What’s New In Inoculants

Grainews spoke to the leading inoculant companies operating in Western Canada, asking what’s new for 2010. Here are the responses, with the companies listed in alphabetical order.


Core products for Western Canada: Nodulator rhi-zobia inoculants for peas and lentils, chickpeas and dry beans. Nodulator N/T, HiStick N/T, HiCoat N/T S225 and PreCoat N/T S225 for soybeans.

New for 2010: Becker Underwood offers Nodulator clay granular inoculant in 800-pound bulk bags called Quarter Pak. At a rate of five pounds per acre, this is enough for 160 acres — hence the name. The clay granular bulk product is available for peas and lentils only at this time. If you’re wondering about the quality of inoculant stored in such a big bag, Ferdie Schneidersmann, Becker Underwood director of marketing, says it’s “exceedingly high.”

Becker Underwood also offers a larger mini bulk bag of Nodulator Spherical Granules for use on soybean. This mini-bulk will also treat a quarter section. Spherical granules are polished and uniform in size for “great flowability and more even dispersion,” Schneidersmann says.

In this pipeline: Nod-ulator “BioStacked” with Bacillus subtilis Nodulating Trigger Bacterium (N/T) increases the amount of nodules. Nodulator N/T is already available for soybeans, and the company has submitted for registration on chickpeas. The bacterium does not offer much value on peas and lentils, Schneidersmann says, but he says the company is working on other BioStacked products for these crops.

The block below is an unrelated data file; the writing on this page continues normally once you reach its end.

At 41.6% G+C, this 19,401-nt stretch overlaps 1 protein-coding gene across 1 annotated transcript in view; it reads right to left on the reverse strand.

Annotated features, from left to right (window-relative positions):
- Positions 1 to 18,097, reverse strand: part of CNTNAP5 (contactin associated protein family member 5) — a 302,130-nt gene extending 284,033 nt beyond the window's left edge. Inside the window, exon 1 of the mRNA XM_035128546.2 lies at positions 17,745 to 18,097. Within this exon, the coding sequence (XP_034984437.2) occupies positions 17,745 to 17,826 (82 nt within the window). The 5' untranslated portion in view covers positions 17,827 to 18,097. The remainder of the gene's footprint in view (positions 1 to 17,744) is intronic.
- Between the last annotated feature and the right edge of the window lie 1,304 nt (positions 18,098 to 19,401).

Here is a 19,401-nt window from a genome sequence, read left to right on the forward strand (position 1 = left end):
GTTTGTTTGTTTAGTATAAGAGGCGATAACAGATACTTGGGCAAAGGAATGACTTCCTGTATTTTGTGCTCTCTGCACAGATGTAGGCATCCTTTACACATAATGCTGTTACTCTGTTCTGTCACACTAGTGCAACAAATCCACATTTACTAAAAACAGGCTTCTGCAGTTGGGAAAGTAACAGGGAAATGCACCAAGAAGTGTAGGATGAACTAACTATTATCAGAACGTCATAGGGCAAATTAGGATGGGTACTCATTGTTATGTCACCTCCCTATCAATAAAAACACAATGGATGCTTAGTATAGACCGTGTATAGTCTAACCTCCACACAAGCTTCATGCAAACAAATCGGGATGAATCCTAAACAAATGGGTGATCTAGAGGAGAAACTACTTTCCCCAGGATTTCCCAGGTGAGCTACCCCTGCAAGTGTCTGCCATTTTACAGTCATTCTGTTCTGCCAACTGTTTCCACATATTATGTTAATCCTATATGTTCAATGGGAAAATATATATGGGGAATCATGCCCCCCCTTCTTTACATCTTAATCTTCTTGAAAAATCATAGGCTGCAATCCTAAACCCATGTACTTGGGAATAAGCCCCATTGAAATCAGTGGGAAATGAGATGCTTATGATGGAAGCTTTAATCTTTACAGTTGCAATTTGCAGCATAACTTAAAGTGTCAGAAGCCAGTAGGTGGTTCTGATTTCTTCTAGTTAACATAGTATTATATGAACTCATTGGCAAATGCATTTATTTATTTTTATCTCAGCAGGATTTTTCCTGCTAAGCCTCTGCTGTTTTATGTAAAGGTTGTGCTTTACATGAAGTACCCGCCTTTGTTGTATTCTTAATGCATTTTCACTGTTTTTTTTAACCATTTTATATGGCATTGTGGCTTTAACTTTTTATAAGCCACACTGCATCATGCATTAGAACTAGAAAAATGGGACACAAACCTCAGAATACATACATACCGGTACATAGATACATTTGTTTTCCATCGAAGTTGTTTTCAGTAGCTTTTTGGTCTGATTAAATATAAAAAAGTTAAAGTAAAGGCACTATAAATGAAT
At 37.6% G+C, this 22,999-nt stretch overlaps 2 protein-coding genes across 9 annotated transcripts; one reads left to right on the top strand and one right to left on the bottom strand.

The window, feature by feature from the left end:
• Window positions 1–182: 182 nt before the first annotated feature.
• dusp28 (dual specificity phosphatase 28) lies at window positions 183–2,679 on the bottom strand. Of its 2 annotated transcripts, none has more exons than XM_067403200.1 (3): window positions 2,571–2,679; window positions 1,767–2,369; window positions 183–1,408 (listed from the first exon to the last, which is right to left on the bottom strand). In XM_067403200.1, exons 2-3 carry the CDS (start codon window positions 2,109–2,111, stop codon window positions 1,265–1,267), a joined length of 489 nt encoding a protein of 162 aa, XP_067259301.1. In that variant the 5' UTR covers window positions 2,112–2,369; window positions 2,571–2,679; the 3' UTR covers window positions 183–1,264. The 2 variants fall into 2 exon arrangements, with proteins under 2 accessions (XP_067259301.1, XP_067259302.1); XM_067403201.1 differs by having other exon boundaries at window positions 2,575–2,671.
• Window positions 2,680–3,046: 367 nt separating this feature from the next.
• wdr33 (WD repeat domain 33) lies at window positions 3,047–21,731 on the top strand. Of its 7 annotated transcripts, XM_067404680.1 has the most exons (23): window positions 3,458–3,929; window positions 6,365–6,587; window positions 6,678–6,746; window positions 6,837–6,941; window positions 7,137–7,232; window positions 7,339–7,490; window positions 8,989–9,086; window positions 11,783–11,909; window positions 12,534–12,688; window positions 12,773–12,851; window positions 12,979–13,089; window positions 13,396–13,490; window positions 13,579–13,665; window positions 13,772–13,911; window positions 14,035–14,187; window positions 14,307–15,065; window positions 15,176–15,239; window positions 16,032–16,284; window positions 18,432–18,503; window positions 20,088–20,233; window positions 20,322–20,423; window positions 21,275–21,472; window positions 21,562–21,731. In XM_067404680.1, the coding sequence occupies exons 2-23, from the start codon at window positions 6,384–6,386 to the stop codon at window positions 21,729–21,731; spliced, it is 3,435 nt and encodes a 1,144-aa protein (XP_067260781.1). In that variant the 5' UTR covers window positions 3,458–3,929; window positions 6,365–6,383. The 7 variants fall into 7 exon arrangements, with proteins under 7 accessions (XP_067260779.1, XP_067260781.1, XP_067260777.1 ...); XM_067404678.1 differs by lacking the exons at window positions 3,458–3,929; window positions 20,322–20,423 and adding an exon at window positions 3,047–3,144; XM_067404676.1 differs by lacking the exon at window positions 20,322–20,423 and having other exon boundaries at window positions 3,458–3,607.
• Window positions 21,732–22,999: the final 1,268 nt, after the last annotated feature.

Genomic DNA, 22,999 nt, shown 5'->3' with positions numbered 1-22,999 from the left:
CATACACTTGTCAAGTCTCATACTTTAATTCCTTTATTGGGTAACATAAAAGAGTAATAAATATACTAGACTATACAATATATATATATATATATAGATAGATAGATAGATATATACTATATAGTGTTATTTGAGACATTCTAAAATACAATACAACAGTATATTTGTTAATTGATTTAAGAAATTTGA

Becker Underwood has exclusive global marketing rights to a patented new seed treatment that uses a natural plant compound to “prime” the plant’s insect defense mechanism. It was developed by scientists at Lancaster University in the U. K. Field tests of the new technology in a number of agricultural crops have shown a significant reduction in pest damage as well as increased crop yields, says Eda Reinot, head of research and development for Becker Underwood. When applied as a seed treatment, this new technology appears to provide long-lasting protection following germination. Additional field tests are currently in progress.

Researchers from McGill University in Montreal found a compound that is “highly effective” in stimulating rhizobia to increase nodule formation and nitrogen fixation. Becker Underwood licensed the technology and plans to combine it with rhizobium inoculant products. The first commercial product will be available in the U. S. in 2010, but with extra regulatory approval required in Canada, it will be two or three or more before it’s available here.


Core products for Western Canada: Soil Implant rhizobium granular inoculant for peas and lentils, dry beans and chickpeas; Cell-Tech rhizobium liquid inoculant for lentils and peas; and Nitra-Stik rhizobium powder inoculants for peas and lentils, dry beans and chickpeas.

New for 2010: EMD’s Soil Implant granular inoculant is now available in 1,000-pound bulk totes for peas and lentils and for soybeans. The bulk granular is peat based and it can be augered.